MAA News – The Medieval Academy Annual Meeting

The 2015 Class of Fellows of the Medieval Academy (L-R): Katherine O'Brien O'Keeffe, Sharon Farmer, Margot Fassler, David Nirenberg, Maureen Miller, Robin Fleming, and Helen Damico (not pictured: Richard Kaeuper, Anders Winroth, and Corresponding Fellows Paul Brand, Constant Mews, and Felicity Riddy)

The 2015 Class of Fellows of the Medieval Academy (L-R): Katherine O’Brien O’Keeffe, Sharon Farmer, Margot Fassler, David Nirenberg, Maureen Miller, Robin Fleming, and Helen Damico (not pictured: Richard Kaeuper, Anders Winroth, and Corresponding Fellows Paul Brand, Constant Mews, and Felicity Riddy)

Speculum Editorial Assistant Sam Boss shares his thoughts on last month’s Annual Meeting in South Bend:

The 2015 Annual Meeting of the Medieval Academy of America, held from March 12-14 this year at the University of Notre Dame, was a resounding success. Nearly five hundred participants contributed to the exciting series of panels and discussions on subjects ranging from the mundane and material elements of monastic life to digital tools for studying the Middle Ages. The concentration of senior scholars who were sharing work and offering commentary was a reflection of the strength of the Medieval Academy, and as a first-time attendee at the Annual Meeting, I was grateful to have the opportunity to hear from medievalists whose scholarship I have admired and benefited from as a doctoral candidate in the history department at Brown University. As an editorial assistant at Speculum, I was also excited to meet so many of those with whom I have corresponded while trying to line up book reviewers and process submissions, and I found it gratifying to hear from many of those I spoke to that the reviews section of the journal continues to serve as one of the most trusted sources of information about new trends in medieval studies.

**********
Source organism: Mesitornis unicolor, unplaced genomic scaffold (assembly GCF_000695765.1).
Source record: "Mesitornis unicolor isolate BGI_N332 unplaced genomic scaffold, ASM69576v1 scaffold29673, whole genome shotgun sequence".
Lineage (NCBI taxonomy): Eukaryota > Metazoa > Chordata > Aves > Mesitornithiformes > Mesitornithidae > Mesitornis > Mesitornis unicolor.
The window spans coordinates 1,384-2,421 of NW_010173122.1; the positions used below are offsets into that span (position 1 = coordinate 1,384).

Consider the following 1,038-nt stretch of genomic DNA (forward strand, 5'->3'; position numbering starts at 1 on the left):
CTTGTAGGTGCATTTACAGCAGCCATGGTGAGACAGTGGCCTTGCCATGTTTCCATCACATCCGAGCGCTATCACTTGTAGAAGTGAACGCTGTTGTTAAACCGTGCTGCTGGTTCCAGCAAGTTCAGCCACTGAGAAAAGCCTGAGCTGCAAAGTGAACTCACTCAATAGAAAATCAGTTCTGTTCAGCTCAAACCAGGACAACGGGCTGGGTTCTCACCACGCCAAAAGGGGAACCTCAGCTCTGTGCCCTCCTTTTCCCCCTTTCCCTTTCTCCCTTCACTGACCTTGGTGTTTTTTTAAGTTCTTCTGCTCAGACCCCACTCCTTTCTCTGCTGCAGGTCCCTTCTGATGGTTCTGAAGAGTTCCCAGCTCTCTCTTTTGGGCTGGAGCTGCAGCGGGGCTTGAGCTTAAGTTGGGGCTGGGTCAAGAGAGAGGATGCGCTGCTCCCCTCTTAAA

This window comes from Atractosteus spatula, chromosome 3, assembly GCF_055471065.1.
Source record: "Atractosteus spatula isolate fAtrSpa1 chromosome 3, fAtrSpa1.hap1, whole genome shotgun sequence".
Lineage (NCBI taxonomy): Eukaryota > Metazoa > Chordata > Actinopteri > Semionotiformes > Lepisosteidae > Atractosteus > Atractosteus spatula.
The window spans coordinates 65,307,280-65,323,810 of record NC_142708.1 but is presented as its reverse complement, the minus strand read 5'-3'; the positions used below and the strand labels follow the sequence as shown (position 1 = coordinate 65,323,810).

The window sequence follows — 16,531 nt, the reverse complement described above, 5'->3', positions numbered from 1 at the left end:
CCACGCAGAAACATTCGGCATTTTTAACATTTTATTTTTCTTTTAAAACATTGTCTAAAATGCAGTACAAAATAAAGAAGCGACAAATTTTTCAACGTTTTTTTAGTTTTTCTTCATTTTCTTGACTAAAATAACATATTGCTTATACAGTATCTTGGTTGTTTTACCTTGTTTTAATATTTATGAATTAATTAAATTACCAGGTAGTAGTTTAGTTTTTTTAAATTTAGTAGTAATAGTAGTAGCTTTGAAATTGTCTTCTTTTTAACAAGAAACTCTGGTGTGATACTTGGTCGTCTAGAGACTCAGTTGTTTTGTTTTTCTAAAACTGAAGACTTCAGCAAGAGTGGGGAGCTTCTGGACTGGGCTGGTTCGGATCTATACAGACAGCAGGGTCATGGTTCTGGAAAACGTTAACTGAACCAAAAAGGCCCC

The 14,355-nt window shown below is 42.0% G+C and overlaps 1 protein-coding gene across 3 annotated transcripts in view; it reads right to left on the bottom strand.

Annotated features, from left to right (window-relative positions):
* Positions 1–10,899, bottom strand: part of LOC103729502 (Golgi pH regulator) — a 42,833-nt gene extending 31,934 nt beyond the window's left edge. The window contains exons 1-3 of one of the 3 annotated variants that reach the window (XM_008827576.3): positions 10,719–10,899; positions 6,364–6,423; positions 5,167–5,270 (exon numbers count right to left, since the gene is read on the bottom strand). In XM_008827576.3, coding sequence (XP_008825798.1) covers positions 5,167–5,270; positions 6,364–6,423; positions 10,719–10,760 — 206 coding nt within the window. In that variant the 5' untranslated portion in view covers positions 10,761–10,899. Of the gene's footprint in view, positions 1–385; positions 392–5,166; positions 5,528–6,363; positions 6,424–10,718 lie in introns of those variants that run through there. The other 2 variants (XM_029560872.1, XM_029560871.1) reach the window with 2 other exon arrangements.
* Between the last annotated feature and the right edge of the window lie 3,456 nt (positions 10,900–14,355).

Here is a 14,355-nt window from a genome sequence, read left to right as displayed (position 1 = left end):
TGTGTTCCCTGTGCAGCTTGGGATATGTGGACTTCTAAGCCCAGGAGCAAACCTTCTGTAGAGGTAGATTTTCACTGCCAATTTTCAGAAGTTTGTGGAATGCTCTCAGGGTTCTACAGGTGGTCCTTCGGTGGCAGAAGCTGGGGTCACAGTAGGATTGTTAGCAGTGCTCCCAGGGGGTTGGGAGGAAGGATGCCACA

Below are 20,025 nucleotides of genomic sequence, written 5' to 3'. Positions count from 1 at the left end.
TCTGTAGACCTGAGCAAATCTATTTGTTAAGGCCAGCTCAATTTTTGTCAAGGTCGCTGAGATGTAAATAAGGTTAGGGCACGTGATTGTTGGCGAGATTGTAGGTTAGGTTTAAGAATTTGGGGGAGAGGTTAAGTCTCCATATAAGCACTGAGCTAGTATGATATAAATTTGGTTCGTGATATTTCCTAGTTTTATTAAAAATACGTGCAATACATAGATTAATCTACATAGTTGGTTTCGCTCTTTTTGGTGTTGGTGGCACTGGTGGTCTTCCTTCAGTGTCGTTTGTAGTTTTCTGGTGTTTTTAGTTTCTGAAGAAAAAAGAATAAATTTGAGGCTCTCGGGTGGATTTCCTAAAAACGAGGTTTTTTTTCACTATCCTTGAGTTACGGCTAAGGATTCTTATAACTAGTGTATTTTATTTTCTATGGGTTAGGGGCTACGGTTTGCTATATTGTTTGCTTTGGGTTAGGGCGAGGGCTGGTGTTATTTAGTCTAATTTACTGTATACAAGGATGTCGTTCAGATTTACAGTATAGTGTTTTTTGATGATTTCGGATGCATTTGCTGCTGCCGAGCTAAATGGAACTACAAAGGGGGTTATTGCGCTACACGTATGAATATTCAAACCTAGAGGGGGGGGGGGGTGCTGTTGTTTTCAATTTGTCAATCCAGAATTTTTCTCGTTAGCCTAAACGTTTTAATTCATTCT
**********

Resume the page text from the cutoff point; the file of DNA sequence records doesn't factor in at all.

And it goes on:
Many of the latest developments in the field were on display in the sessions held over the course of the three days of the conference. Efforts to expand the scope of medieval studies to more fully integrate scholarship on Eastern Europe, Byzantium, and the Islamic World have contributed to some of the most exciting research of recent years, and many of the panelists at the Medieval Academy Meeting presented new findings on non-western and non-traditional source materials. The two sessions held in honor of the late Olivia Remie Constable featured the innovative analysis of cross-cultural interactions within the Mediterranean that characterized her own work, while also including moving tributes from the many who had benefited from her guidance and friendship during her tenure as Professor of History and Director of the Medieval Institute at Notre Dame. Having never been to South Bend before, I was impressed not only by the size of the medieval studies program at Notre Dame, but also by the warmth of the welcome I received from faculty, graduate students, and staff of the Medieval Institute over the three days of the meeting. The enduring strength of the community seems a great tribute and testament to Professor Constable’s leadership and her lasting contributions to medieval studies.